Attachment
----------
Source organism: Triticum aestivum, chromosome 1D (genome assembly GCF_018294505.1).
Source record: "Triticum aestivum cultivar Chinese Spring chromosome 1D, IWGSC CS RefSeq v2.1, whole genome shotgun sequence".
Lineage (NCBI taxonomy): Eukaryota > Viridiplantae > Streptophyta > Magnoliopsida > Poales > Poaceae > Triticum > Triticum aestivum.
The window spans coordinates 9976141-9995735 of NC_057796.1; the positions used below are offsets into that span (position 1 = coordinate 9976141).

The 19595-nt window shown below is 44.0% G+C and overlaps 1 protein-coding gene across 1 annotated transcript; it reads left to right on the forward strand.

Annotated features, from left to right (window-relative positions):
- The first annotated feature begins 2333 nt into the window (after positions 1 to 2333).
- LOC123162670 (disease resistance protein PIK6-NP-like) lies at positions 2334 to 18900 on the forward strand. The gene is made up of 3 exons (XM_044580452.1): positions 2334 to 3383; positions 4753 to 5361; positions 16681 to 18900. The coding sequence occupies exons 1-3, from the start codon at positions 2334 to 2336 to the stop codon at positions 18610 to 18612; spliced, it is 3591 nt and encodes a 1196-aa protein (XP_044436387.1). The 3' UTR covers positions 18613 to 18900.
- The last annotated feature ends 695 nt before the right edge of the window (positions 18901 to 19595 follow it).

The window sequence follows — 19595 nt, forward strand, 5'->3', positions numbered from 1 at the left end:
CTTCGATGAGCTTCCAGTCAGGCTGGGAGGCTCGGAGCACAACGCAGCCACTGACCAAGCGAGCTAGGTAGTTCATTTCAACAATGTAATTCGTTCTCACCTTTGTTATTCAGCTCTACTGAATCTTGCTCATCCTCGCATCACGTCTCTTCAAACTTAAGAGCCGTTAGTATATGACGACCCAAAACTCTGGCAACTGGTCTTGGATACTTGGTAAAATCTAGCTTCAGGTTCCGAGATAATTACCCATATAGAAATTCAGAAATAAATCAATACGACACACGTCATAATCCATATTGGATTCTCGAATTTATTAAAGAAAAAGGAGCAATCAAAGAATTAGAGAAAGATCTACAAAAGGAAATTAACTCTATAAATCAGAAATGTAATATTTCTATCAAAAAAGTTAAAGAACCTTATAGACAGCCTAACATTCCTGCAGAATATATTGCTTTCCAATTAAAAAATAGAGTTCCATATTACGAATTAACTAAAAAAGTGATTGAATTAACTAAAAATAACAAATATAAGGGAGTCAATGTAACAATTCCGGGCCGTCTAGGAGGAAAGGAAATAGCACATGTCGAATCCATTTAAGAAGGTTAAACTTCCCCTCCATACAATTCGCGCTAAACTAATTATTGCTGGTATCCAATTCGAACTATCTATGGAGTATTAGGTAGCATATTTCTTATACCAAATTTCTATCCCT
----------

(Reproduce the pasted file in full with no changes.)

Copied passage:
Source organism: Triticum aestivum, chromosome 1D (genome assembly GCF_018294505.1).
Source record: "Triticum aestivum cultivar Chinese Spring chromosome 1D, IWGSC CS RefSeq v2.1, whole genome shotgun sequence".
Lineage (NCBI taxonomy): Eukaryota > Viridiplantae > Streptophyta > Magnoliopsida > Poales > Poaceae > Triticum > Triticum aestivum.
The window spans coordinates 9976141-9995735 of NC_057796.1; the positions used below are offsets into that span (position 1 = coordinate 9976141).

The 19595-nt window shown below is 44.0% G+C and overlaps 1 protein-coding gene across 1 annotated transcript; it reads left to right on the forward strand.

Annotated features, from left to right (window-relative positions):
- The first annotated feature begins 2333 nt into the window (after positions 1 to 2333).
- LOC123162670 (disease resistance protein PIK6-NP-like) lies at positions 2334 to 18900 on the forward strand. The gene is made up of 3 exons (XM_044580452.1): positions 2334 to 3383; positions 4753 to 5361; positions 16681 to 18900. The coding sequence occupies exons 1-3, from the start codon at positions 2334 to 2336 to the stop codon at positions 18610 to 18612; spliced, it is 3591 nt and encodes a 1196-aa protein (XP_044436387.1). The 3' UTR covers positions 18613 to 18900.
- The last annotated feature ends 695 nt before the right edge of the window (positions 18901 to 19595 follow it).

The window sequence follows — 19595 nt, forward strand, 5'->3', positions numbered from 1 at the left end:
CTTCGATGAGCTTCCAGTCAGGCTGGGAGGCTCGGAGCACAACGCAGCCACTGACCAAGCGAGCTAGGTAGTTCATTTCAACAATGTAATTCGTTCTCACCTTTGTTATTCAGCTCTACTGAATCTTGCTCATCCTCGCATCACGTCTCTTCAAACTTAAGAGCCGTTAGTATATGACGACCCAAAACTCTGGCAACTGGTCTTGGATACTTGGTAAAATCTAGCTTCAGGTTCCGAGATAATTACCCATATAGAAATTCAGAAATAAATCAATACGACACACGTCATAATCCATATTGGATTCTCGAATTTATTAAAGAAAAAGGAGCAATCAAAGAATTAGAGAAAGATCTACAAAAGGAAATTAACTCTATAAATCAGAAATGTAATATTTCTATCAAAAAAGTTAAAGAACCTTATAGACAGCCTAACATTCCTGCAGAATATATTGCTTTCCAATTAAAAAATAGAGTTCCATATTACGAATTAACTAAAAAAGTGATTGAATTAACTAAAAATAACAAATATAAGGGAGTCAATGTAACAATTCCGGGCCGTCTAGGAGGAAAGGAAATAGCACATGTCGAATCCATTTAAGAAGGTTAAACTTCCCCTCCATACAATTCGCGCTAAACTAATTATTGCTGGTATCCAATTCGAACTATCTATGGAGTATTAGGTAGCATATTTCTTATACCAAATTTCTATCCCT